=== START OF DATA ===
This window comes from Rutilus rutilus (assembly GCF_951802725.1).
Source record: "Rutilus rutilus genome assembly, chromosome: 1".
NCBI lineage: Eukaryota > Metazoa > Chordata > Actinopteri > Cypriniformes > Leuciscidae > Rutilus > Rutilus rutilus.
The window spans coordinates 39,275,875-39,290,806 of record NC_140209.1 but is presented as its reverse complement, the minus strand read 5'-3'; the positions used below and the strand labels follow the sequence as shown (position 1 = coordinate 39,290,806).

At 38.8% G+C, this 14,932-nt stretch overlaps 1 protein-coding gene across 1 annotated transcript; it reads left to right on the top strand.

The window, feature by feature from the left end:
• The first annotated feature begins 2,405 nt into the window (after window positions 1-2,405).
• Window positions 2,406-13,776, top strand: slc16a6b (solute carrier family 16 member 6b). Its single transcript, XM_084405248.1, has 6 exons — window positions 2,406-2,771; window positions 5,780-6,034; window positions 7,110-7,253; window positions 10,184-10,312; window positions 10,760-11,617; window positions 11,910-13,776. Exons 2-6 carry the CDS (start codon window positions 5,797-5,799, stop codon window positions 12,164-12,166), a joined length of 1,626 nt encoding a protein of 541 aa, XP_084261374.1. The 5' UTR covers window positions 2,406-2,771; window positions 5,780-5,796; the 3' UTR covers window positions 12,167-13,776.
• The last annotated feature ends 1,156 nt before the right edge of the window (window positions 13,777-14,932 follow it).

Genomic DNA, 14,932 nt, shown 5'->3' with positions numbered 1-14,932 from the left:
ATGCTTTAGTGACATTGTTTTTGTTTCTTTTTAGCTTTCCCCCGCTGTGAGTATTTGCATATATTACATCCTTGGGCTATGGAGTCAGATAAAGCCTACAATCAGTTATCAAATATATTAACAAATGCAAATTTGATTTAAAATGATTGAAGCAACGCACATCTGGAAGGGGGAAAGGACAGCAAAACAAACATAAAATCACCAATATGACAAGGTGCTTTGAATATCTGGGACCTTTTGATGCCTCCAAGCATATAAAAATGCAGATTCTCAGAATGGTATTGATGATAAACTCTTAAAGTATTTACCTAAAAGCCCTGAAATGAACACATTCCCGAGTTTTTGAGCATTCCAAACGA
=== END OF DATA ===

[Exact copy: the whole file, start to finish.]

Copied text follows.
This window comes from Rutilus rutilus (assembly GCF_951802725.1).
Source record: "Rutilus rutilus genome assembly, chromosome: 1".
NCBI lineage: Eukaryota > Metazoa > Chordata > Actinopteri > Cypriniformes > Leuciscidae > Rutilus > Rutilus rutilus.
The window spans coordinates 39,275,875-39,290,806 of record NC_140209.1 but is presented as its reverse complement, the minus strand read 5'-3'; the positions used below and the strand labels follow the sequence as shown (position 1 = coordinate 39,290,806).

At 38.8% G+C, this 14,932-nt stretch overlaps 1 protein-coding gene across 1 annotated transcript; it reads left to right on the top strand.

The window, feature by feature from the left end:
• The first annotated feature begins 2,405 nt into the window (after window positions 1-2,405).
• Window positions 2,406-13,776, top strand: slc16a6b (solute carrier family 16 member 6b). Its single transcript, XM_084405248.1, has 6 exons — window positions 2,406-2,771; window positions 5,780-6,034; window positions 7,110-7,253; window positions 10,184-10,312; window positions 10,760-11,617; window positions 11,910-13,776. Exons 2-6 carry the CDS (start codon window positions 5,797-5,799, stop codon window positions 12,164-12,166), a joined length of 1,626 nt encoding a protein of 541 aa, XP_084261374.1. The 5' UTR covers window positions 2,406-2,771; window positions 5,780-5,796; the 3' UTR covers window positions 12,167-13,776.
• The last annotated feature ends 1,156 nt before the right edge of the window (window positions 13,777-14,932 follow it).

Genomic DNA, 14,932 nt, shown 5'->3' with positions numbered 1-14,932 from the left:
ATGCTTTAGTGACATTGTTTTTGTTTCTTTTTAGCTTTCCCCCGCTGTGAGTATTTGCATATATTACATCCTTGGGCTATGGAGTCAGATAAAGCCTACAATCAGTTATCAAATATATTAACAAATGCAAATTTGATTTAAAATGATTGAAGCAACGCACATCTGGAAGGGGGAAAGGACAGCAAAACAAACATAAAATCACCAATATGACAAGGTGCTTTGAATATCTGGGACCTTTTGATGCCTCCAAGCATATAAAAATGCAGATTCTCAGAATGGTATTGATGATAAACTCTTAAAGTATTTACCTAAAAGCCCTGAAATGAACACATTCCCGAGTTTTTGAGCATTCCAAACGA